While brands are champing at the bit to reach Snapchat’s 150 million daily users, a recent survey placed the ghost-iconed social platform dead last for producing investment return, a harsh reality that could be attributed to a lack of on-board analytic tools. With Instagram rolling out its “Stories” feature—a blatant, if not improved copy of Snapchat’s format, the original self-destructing message app is feeling the pressure to meet marketing demands.

In an attempt to avoid being “creepy,” the messaging app has thus far steered away from ads that are targeted more specifically than age, gender, location and other determining factors. Creepy or not, Snapchat is rolling out three new targeted ad options for marketers to play with, while attempting to protect the privacy of their users.

Snap Audience Match

Marketers can now take existing lists of email addresses and mobile device IDs and anonymously match that data with Snapchat’s own pool of consumer data to target desired demographics. In this process, Snapchat is taking steps to make sure it does not employ any personally identifiable data when executing these ad campaigns. Consumers will eventually be able to opt out of the Audience Match product, but until then will have to endure any unwanted ad attention.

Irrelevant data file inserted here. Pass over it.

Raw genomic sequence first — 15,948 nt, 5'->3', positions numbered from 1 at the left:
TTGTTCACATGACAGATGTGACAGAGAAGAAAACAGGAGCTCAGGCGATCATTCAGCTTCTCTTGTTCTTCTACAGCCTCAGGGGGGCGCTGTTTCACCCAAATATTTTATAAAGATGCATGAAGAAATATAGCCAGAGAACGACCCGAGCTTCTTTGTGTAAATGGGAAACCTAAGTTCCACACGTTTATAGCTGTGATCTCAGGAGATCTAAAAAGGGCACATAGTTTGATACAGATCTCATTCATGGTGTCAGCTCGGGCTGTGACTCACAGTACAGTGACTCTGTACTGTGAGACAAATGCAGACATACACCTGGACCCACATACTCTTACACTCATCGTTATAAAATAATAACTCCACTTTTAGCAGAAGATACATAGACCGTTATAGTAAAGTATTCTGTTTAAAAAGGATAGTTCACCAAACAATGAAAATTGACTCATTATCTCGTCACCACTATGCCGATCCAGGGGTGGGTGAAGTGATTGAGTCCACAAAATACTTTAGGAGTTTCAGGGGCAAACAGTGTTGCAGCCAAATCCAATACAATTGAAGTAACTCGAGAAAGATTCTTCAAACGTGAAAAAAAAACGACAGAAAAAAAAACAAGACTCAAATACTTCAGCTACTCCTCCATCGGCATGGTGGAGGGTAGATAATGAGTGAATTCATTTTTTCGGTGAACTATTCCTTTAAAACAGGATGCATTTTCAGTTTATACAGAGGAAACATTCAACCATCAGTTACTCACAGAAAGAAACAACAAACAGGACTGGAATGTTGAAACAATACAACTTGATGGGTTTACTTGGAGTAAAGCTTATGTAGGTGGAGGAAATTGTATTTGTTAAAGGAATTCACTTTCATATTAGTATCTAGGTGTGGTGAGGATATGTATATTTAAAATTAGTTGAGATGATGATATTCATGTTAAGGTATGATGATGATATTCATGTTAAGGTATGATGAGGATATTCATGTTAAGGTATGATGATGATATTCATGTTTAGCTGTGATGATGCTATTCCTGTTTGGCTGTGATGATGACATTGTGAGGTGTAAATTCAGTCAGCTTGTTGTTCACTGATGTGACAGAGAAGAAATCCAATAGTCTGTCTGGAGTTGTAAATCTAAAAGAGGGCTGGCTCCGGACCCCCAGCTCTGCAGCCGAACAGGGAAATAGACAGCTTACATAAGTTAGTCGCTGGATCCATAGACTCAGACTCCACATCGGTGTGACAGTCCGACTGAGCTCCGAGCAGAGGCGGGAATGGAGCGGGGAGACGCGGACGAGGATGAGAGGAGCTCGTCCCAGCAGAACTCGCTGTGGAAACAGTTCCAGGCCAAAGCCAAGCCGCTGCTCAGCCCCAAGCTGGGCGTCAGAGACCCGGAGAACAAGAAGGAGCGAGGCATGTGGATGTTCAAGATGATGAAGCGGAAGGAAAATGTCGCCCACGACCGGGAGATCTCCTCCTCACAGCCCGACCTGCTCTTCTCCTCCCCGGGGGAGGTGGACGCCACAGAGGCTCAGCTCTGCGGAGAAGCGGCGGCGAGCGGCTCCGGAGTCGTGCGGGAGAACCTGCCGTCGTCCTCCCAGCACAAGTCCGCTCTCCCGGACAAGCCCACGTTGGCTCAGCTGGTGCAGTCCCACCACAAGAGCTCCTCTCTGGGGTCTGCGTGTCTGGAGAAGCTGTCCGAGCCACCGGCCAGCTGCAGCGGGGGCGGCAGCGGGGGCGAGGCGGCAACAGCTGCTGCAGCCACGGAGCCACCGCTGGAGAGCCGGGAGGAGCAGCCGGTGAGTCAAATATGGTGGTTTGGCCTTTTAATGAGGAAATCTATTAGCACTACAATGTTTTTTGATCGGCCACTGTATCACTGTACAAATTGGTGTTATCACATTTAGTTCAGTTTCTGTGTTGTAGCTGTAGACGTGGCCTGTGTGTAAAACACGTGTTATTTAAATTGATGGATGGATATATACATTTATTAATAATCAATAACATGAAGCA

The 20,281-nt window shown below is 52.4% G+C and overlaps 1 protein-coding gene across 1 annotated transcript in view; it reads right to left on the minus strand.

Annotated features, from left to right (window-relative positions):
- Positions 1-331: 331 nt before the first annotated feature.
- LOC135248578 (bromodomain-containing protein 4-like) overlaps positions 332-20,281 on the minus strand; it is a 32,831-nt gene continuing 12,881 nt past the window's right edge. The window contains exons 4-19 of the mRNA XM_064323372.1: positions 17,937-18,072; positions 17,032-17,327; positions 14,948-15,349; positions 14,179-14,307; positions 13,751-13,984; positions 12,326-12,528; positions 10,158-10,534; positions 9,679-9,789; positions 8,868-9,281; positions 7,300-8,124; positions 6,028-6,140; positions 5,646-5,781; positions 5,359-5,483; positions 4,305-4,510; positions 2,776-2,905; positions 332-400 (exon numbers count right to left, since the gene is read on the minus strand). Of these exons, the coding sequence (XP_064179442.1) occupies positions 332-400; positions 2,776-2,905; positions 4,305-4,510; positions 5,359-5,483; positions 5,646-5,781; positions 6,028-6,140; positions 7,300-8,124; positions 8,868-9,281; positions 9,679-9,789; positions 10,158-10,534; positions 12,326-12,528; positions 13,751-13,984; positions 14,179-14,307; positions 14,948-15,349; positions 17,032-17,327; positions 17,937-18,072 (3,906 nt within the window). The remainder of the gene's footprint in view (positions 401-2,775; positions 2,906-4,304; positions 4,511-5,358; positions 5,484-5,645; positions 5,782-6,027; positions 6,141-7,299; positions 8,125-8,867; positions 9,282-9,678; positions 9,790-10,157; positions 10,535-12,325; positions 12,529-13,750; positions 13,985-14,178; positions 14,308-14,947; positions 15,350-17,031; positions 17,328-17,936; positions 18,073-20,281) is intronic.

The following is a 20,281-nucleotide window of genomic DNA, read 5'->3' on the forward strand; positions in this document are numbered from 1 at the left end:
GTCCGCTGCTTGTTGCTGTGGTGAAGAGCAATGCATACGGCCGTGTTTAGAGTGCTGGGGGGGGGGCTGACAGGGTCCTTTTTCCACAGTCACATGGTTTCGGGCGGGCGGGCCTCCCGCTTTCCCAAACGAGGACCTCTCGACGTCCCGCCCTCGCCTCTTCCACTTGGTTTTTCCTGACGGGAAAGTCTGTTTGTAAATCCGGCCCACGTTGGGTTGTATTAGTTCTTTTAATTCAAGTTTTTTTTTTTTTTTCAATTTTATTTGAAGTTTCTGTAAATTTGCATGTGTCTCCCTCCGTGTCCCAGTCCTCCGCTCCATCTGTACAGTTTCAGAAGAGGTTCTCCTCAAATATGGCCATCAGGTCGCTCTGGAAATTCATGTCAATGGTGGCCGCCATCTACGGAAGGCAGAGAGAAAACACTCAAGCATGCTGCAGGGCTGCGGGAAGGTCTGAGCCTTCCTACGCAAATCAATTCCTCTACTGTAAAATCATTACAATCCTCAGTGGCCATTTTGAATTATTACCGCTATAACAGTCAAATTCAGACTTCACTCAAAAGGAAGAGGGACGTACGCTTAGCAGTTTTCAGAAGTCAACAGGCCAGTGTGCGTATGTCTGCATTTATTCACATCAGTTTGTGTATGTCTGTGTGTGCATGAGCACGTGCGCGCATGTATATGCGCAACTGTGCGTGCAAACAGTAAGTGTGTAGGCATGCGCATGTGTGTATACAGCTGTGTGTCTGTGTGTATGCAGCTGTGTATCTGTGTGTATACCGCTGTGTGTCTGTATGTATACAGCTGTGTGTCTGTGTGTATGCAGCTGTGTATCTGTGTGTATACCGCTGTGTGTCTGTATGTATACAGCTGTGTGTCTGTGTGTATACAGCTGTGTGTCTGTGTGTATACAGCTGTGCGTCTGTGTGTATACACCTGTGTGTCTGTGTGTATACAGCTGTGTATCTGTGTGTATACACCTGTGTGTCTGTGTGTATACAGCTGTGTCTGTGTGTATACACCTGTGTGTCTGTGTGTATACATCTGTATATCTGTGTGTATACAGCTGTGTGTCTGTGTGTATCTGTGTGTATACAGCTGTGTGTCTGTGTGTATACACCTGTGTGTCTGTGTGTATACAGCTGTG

Snapchat Lifestyle Categories

This targeted group is fairly obvious—if I’m a video game publisher, I want to target Snapchat users who watch video game stories. Likewise, brands can target users who tend to watch videos related to the product or service they’re selling.


Lastly, Snapchat is helping advertisers target ads to consumers who share characteristics with the advertiser’s existing customer base. This should prove an easy entry point for first-time Snapchat marketers to see how Snapchat users act and compare to previous marketing campaign behavior. What does this mean for marketers? Although these targeting tactics are standard fare for many digital media outlets, it’s a new one for Snapchat.

App founder Evan Spiegel was famously quoted as saying that he doesn’t want advertising on the app to be “creepy” for consumers. In an interview at the Cannes Lions Festival, Spiegal criticized banners that follow people around the internet after they shop for products. Now that Snapchat updated its privacy policy to include tracking internet activity before and after leaving Snapchat, that view may be changing, but the company has a reputation for doing things a bit differently, so how it uses that data remains to be seen.